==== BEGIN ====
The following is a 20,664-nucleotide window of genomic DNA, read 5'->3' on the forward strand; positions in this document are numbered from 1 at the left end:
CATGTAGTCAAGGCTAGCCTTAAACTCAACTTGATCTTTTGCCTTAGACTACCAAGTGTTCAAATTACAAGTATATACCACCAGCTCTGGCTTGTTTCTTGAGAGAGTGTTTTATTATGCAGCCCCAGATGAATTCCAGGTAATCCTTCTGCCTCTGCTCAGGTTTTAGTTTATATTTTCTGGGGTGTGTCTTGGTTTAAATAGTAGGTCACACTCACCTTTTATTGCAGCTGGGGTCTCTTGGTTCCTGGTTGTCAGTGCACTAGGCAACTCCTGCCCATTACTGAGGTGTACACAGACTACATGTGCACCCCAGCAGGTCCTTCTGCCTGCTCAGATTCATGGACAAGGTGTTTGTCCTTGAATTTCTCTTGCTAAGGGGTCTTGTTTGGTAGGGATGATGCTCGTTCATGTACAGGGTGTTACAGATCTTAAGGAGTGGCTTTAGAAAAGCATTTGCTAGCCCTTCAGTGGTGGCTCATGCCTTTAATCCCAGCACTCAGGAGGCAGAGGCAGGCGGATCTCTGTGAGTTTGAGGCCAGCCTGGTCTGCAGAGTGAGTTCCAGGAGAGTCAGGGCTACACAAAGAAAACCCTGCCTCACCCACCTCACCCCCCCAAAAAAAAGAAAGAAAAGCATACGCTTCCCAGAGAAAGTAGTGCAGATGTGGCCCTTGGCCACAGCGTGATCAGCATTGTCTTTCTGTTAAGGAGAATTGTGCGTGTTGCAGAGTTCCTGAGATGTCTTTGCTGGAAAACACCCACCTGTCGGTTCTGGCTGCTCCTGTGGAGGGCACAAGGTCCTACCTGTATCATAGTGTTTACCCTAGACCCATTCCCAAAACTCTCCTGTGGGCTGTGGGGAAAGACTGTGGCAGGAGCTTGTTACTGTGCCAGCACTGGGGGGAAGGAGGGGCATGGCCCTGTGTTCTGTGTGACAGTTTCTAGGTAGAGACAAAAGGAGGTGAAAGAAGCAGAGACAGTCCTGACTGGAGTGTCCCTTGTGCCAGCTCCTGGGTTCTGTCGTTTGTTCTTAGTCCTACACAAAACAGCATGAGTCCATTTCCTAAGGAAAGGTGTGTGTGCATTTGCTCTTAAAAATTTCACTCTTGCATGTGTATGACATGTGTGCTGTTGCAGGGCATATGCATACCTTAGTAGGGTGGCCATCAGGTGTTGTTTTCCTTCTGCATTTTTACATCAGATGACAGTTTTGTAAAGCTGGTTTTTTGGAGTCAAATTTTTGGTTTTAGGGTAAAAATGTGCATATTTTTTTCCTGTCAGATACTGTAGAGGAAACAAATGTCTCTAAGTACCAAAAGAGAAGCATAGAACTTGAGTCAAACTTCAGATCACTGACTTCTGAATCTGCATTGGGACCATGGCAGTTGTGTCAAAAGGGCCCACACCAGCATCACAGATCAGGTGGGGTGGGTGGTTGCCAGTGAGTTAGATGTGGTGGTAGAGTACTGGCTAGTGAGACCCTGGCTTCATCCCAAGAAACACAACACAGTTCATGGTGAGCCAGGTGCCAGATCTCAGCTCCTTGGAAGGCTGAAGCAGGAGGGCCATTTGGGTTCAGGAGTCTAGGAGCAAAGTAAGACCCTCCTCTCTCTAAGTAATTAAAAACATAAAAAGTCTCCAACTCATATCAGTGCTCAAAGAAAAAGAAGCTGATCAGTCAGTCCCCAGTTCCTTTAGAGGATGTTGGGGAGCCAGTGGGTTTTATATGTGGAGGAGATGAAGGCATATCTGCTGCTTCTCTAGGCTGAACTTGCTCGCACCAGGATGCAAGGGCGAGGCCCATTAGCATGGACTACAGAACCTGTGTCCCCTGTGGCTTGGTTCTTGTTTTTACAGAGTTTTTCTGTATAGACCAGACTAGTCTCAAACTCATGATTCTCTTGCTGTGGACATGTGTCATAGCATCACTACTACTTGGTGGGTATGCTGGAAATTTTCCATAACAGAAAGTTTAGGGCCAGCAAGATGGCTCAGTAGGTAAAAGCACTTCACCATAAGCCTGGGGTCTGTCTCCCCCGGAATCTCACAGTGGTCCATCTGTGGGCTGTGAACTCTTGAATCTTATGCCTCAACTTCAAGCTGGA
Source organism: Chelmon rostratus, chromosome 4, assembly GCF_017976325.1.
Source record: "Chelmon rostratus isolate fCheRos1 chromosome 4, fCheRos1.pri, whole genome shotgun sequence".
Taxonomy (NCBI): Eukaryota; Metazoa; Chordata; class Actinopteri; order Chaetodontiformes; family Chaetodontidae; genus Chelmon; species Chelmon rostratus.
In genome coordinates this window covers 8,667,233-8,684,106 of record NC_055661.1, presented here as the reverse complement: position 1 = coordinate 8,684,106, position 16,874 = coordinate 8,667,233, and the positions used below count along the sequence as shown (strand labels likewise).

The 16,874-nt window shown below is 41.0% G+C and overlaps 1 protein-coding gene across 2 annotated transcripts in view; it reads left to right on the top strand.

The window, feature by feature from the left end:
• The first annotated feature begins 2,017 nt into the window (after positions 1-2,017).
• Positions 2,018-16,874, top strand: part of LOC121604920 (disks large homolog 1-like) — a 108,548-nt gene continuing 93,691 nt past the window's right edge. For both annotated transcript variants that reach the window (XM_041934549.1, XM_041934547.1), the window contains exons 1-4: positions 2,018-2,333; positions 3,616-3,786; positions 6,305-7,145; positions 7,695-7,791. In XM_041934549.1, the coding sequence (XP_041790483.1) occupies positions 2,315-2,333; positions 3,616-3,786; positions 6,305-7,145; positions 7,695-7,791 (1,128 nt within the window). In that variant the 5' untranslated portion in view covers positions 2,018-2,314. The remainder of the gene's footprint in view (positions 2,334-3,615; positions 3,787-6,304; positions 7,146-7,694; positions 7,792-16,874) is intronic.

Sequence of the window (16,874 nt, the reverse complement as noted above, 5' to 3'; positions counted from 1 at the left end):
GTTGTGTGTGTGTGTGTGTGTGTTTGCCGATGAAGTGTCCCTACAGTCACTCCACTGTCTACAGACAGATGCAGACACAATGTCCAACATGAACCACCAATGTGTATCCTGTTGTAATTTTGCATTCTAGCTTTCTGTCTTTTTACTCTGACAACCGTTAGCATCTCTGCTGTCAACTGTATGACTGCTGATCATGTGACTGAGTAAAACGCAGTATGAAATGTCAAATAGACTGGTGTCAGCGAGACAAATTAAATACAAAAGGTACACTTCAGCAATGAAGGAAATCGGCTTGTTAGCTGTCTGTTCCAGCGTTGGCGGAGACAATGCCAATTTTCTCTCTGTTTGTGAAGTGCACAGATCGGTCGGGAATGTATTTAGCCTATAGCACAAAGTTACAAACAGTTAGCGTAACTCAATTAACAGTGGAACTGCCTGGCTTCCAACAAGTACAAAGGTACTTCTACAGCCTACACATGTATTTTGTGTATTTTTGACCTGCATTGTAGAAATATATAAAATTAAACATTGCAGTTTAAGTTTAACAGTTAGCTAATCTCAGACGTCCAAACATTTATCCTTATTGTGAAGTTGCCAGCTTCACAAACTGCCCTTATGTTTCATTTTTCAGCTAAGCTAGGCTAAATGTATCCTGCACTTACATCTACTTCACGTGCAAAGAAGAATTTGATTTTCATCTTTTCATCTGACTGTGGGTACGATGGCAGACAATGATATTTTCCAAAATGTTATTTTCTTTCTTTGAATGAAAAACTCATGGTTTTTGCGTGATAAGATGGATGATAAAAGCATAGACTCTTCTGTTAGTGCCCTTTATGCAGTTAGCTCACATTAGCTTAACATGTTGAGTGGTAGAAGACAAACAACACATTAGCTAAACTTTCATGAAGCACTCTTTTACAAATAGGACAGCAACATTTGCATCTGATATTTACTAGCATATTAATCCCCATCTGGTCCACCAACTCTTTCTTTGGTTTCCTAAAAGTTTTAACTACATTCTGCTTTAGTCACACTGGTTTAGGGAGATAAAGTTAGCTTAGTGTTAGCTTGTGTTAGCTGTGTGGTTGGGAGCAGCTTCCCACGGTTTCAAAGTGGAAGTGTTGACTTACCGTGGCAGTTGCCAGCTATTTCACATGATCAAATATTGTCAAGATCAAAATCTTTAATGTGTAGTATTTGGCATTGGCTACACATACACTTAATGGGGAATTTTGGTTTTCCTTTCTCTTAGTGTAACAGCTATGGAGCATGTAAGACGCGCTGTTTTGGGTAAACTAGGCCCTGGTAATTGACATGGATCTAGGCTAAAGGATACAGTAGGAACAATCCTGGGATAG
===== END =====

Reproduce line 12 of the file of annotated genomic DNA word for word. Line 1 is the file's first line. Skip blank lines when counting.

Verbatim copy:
GTTGTGTGTGTGTGTGTGTGTGTTTGCCGATGAAGTGTCCCTACAGTCACTCCACTGTCTACAGACAGATGCAGACACAATGTCCAACATGAACCACCAATGTGTATCCTGTTGTAATTTTGCATTCTAGCTTTCTGTCTTTTTACTCTGACAACCGTTAGCATCTCTGCTGTCAACTGTATGACTGCTGATCATGTGACTGAGTAAAACGCAGTATGAAATGTCAAATAGACTGGTGTCAGCGAGACAAATTAAATACAAAAGGTACACTTCAGCAATGAAGGAAATCGGCTTGTTAGCTGTCTGTTCCAGCGTTGGCGGAGACAATGCCAATTTTCTCTCTGTTTGTGAAGTGCACAGATCGGTCGGGAATGTATTTAGCCTATAGCACAAAGTTACAAACAGTTAGCGTAACTCAATTAACAGTGGAACTGCCTGGCTTCCAACAAGTACAAAGGTACTTCTACAGCCTACACATGTATTTTGTGTATTTTTGACCTGCATTGTAGAAATATATAAAATTAAACATTGCAGTTTAAGTTTAACAGTTAGCTAATCTCAGACGTCCAAACATTTATCCTTATTGTGAAGTTGCCAGCTTCACAAACTGCCCTTATGTTTCATTTTTCAGCTAAGCTAGGCTAAATGTATCCTGCACTTACATCTACTTCACGTGCAAAGAAGAATTTGATTTTCATCTTTTCATCTGACTGTGGGTACGATGGCAGACAATGATATTTTCCAAAATGTTATTTTCTTTCTTTGAATGAAAAACTCATGGTTTTTGCGTGATAAGATGGATGATAAAAGCATAGACTCTTCTGTTAGTGCCCTTTATGCAGTTAGCTCACATTAGCTTAACATGTTGAGTGGTAGAAGACAAACAACACATTAGCTAAACTTTCATGAAGCACTCTTTTACAAATAGGACAGCAACATTTGCATCTGATATTTACTAGCATATTAATCCCCATCTGGTCCACCAACTCTTTCTTTGGTTTCCTAAAAGTTTTAACTACATTCTGCTTTAGTCACACTGGTTTAGGGAGATAAAGTTAGCTTAGTGTTAGCTTGTGTTAGCTGTGTGGTTGGGAGCAGCTTCCCACGGTTTCAAAGTGGAAGTGTTGACTTACCGTGGCAGTTGCCAGCTATTTCACATGATCAAATATTGTCAAGATCAAAATCTTTAATGTGTAGTATTTGGCATTGGCTACACATACACTTAATGGGGAATTTTGGTTTTCCTTTCTCTTAGTGTAACAGCTATGGAGCATGTAAGACGCGCTGTTTTGGGTAAACTAGGCCCTGGTAATTGACATGGATCTAGGCTAAAGGATACAGTAGGAACAATCCTGGGATAG